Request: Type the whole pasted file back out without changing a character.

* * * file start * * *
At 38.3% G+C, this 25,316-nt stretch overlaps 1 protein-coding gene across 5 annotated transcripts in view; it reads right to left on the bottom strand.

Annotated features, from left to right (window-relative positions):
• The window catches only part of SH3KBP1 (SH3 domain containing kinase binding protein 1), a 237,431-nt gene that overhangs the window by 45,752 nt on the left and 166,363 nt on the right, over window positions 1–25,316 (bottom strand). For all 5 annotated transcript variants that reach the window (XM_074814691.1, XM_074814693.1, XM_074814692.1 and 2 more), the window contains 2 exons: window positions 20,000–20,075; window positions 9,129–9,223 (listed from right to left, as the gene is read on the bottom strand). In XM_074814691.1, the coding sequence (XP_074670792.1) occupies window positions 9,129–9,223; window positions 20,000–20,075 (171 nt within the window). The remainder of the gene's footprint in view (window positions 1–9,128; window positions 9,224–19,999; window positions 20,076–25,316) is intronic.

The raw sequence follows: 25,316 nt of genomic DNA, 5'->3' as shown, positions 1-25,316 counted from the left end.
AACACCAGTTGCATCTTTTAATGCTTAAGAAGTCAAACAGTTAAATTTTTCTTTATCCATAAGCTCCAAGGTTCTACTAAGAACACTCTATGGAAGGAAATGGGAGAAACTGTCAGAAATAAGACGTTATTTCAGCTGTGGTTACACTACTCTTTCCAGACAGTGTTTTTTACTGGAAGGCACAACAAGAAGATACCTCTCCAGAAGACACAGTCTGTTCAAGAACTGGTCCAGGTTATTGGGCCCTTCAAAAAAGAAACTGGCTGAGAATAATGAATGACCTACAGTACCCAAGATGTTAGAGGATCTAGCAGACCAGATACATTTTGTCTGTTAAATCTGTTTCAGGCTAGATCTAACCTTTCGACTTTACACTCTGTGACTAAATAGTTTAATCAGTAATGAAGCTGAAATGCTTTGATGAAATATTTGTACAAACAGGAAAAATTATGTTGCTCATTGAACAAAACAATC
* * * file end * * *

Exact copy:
At 38.3% G+C, this 25,316-nt stretch overlaps 1 protein-coding gene across 5 annotated transcripts in view; it reads right to left on the bottom strand.

Annotated features, from left to right (window-relative positions):
• The window catches only part of SH3KBP1 (SH3 domain containing kinase binding protein 1), a 237,431-nt gene that overhangs the window by 45,752 nt on the left and 166,363 nt on the right, over window positions 1–25,316 (bottom strand). For all 5 annotated transcript variants that reach the window (XM_074814691.1, XM_074814693.1, XM_074814692.1 and 2 more), the window contains 2 exons: window positions 20,000–20,075; window positions 9,129–9,223 (listed from right to left, as the gene is read on the bottom strand). In XM_074814691.1, the coding sequence (XP_074670792.1) occupies window positions 9,129–9,223; window positions 20,000–20,075 (171 nt within the window). The remainder of the gene's footprint in view (window positions 1–9,128; window positions 9,224–19,999; window positions 20,076–25,316) is intronic.

The raw sequence follows: 25,316 nt of genomic DNA, 5'->3' as shown, positions 1-25,316 counted from the left end.
AACACCAGTTGCATCTTTTAATGCTTAAGAAGTCAAACAGTTAAATTTTTCTTTATCCATAAGCTCCAAGGTTCTACTAAGAACACTCTATGGAAGGAAATGGGAGAAACTGTCAGAAATAAGACGTTATTTCAGCTGTGGTTACACTACTCTTTCCAGACAGTGTTTTTTACTGGAAGGCACAACAAGAAGATACCTCTCCAGAAGACACAGTCTGTTCAAGAACTGGTCCAGGTTATTGGGCCCTTCAAAAAAGAAACTGGCTGAGAATAATGAATGACCTACAGTACCCAAGATGTTAGAGGATCTAGCAGACCAGATACATTTTGTCTGTTAAATCTGTTTCAGGCTAGATCTAACCTTTCGACTTTACACTCTGTGACTAAATAGTTTAATCAGTAATGAAGCTGAAATGCTTTGATGAAATATTTGTACAAACAGGAAAAATTATGTTGCTCATTGAACAAAACAATC